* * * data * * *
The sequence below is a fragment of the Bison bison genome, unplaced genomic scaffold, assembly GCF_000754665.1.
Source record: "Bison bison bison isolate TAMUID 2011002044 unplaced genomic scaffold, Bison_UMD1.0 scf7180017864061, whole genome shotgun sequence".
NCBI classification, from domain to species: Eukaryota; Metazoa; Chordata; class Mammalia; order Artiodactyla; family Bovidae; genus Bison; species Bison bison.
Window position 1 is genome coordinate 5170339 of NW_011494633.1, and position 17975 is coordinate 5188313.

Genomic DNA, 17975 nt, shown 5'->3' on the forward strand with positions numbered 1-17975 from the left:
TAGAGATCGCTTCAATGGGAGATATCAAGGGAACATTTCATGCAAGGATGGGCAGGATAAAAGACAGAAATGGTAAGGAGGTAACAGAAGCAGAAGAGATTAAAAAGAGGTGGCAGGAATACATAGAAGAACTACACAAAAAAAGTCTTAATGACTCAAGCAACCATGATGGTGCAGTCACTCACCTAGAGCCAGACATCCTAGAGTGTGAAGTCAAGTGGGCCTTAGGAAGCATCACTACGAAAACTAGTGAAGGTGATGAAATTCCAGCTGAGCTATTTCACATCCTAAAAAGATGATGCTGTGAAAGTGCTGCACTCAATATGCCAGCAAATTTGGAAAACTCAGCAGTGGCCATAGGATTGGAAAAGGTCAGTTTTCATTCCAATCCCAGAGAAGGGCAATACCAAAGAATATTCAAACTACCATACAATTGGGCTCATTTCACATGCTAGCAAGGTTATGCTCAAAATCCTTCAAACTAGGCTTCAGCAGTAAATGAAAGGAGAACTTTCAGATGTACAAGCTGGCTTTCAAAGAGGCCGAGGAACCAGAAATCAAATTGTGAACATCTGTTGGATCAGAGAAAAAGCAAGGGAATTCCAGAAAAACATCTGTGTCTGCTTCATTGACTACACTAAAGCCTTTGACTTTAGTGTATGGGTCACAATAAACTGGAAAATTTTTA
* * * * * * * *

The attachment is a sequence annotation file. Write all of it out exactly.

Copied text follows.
The sequence below is a fragment of the Bison bison genome, unplaced genomic scaffold, assembly GCF_000754665.1.
Source record: "Bison bison bison isolate TAMUID 2011002044 unplaced genomic scaffold, Bison_UMD1.0 scf7180017864061, whole genome shotgun sequence".
NCBI classification, from domain to species: Eukaryota; Metazoa; Chordata; class Mammalia; order Artiodactyla; family Bovidae; genus Bison; species Bison bison.
Window position 1 is genome coordinate 5170339 of NW_011494633.1, and position 17975 is coordinate 5188313.

Genomic DNA, 17975 nt, shown 5'->3' on the forward strand with positions numbered 1-17975 from the left:
TAGAGATCGCTTCAATGGGAGATATCAAGGGAACATTTCATGCAAGGATGGGCAGGATAAAAGACAGAAATGGTAAGGAGGTAACAGAAGCAGAAGAGATTAAAAAGAGGTGGCAGGAATACATAGAAGAACTACACAAAAAAAGTCTTAATGACTCAAGCAACCATGATGGTGCAGTCACTCACCTAGAGCCAGACATCCTAGAGTGTGAAGTCAAGTGGGCCTTAGGAAGCATCACTACGAAAACTAGTGAAGGTGATGAAATTCCAGCTGAGCTATTTCACATCCTAAAAAGATGATGCTGTGAAAGTGCTGCACTCAATATGCCAGCAAATTTGGAAAACTCAGCAGTGGCCATAGGATTGGAAAAGGTCAGTTTTCATTCCAATCCCAGAGAAGGGCAATACCAAAGAATATTCAAACTACCATACAATTGGGCTCATTTCACATGCTAGCAAGGTTATGCTCAAAATCCTTCAAACTAGGCTTCAGCAGTAAATGAAAGGAGAACTTTCAGATGTACAAGCTGGCTTTCAAAGAGGCCGAGGAACCAGAAATCAAATTGTGAACATCTGTTGGATCAGAGAAAAAGCAAGGGAATTCCAGAAAAACATCTGTGTCTGCTTCATTGACTACACTAAAGCCTTTGACTTTAGTGTATGGGTCACAATAAACTGGAAAATTTTTA